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“It was as if the materials fell from the heavens...it was just what we needed at just the right time.”
Lic. Blanca Nubia Lazo, Jefa de insumos medicos, Hospital Bertha Calderon in Managua, Nicaragua
Population: 5.5 million, 15.8% survive on less than one dollar/day (2005 figure)
Life Expectancy: 74
Infant Mortality Rate: 23
Maternal Mortality Ratio: 100 [57-180]
Global Links' first 40-foot container of medical aid, in 1990, was sent to Nicaragua to support rebuilding efforts in the country after years of conflict. The program grew quickly, and from 1990 to 1996, 50 large sea containers of medical aid were delivered to hospitals and clinics throughout Nicaragua. With the election of Arnoldo Alemán in 1996, the political climate changed, becoming hostile to foreign NGOs, and Global Links made the difficult decision to halt shipments. In 2004, with the cooperation of the Pan American Health Organization and the Nicaraguan Ministry of Health, Global Links resumed its program.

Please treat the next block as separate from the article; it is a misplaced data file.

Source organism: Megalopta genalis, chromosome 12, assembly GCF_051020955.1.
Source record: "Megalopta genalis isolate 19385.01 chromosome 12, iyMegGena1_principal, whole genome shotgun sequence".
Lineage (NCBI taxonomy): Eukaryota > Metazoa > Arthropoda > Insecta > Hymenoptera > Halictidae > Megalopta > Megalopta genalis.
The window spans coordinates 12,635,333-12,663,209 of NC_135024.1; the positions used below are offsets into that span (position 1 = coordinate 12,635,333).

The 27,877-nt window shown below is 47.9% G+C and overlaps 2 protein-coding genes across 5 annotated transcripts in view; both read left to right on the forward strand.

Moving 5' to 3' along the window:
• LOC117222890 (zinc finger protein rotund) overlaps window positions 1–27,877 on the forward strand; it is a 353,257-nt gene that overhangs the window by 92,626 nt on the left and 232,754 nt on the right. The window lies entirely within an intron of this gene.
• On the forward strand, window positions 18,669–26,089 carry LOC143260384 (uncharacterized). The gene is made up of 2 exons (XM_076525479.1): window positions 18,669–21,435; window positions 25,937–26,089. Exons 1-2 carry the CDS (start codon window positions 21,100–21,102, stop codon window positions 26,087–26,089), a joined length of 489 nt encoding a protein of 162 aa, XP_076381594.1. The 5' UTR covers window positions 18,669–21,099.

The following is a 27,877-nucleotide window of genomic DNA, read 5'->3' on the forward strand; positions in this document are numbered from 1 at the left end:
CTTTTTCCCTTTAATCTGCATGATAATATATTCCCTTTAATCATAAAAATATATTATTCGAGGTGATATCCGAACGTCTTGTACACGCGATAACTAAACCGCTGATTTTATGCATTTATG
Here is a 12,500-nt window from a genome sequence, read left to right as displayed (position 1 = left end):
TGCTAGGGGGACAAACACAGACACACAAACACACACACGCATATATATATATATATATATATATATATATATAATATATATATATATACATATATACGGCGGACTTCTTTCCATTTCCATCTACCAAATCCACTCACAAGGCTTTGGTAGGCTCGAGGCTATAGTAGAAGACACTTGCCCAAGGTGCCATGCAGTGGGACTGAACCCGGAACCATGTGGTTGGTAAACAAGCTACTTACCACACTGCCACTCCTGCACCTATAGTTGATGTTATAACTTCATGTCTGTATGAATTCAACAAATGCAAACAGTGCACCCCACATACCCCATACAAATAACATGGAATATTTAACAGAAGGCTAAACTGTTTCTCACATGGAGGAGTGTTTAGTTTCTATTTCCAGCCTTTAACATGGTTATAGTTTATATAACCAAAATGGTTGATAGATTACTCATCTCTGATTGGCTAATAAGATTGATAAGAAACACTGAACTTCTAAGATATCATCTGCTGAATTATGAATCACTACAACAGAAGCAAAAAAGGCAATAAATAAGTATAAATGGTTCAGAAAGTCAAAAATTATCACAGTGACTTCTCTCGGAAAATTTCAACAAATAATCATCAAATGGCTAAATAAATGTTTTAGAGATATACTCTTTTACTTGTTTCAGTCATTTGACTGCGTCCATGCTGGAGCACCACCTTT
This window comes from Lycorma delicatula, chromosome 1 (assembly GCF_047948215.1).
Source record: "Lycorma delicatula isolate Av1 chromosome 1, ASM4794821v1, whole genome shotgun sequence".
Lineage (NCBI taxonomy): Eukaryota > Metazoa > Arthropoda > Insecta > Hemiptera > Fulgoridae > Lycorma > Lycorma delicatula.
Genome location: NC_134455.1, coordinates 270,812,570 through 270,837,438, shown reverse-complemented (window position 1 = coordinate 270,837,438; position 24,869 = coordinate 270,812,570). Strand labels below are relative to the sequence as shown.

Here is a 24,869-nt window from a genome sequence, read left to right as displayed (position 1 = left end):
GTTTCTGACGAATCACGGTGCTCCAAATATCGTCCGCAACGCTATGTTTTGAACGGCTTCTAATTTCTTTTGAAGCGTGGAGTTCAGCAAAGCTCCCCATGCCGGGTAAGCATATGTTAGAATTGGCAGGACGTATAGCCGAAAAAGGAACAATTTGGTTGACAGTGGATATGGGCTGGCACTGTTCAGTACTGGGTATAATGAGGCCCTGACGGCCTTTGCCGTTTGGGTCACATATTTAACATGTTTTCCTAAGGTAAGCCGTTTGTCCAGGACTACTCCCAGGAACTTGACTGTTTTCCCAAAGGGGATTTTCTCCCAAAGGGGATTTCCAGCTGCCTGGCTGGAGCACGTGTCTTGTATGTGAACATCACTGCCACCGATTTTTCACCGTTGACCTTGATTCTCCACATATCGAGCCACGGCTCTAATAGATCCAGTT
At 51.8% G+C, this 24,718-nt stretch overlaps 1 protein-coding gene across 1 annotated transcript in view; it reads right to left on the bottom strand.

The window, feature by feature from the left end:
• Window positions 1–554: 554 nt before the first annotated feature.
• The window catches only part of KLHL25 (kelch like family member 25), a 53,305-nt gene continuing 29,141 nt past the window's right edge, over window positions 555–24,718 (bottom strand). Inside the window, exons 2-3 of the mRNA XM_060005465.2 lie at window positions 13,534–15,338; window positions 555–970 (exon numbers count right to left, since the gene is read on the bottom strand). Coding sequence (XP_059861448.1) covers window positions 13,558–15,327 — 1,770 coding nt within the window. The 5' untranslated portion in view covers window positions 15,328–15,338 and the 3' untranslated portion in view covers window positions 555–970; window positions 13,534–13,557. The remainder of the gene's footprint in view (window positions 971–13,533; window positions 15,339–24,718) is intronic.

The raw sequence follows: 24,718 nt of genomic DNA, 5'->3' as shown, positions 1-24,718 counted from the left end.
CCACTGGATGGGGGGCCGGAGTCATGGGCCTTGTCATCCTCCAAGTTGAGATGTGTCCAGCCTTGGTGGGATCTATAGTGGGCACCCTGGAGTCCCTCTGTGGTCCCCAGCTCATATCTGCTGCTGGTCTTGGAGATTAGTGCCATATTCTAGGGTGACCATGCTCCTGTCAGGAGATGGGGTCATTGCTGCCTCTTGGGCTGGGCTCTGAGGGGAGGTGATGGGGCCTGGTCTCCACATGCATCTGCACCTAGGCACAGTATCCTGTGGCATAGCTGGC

Our collaborative efforts have focused in the Rio San Juan region, as well as the Autonomous Regions along the Atlantic Coast. These areas were chosen by the Ministry of Health and PAHO due to their high infant and maternal mortality rates when compared with the rest of the country. In these areas, the lack of basic infrastructure can make traveling very difficult and access to public health facilities, in some cases, nearly impossible. Many communities are only accessible by boat. Improving and supplying remote health facilities makes healthcare more accessible to all Nicaraguans.
Global Links also supports the national teaching hospitals in Managua, where patients from all over the country are treated and medical residents are trained, making them critically important hospitals in the country's public health system.
To support our program in Nicaragua, donate here.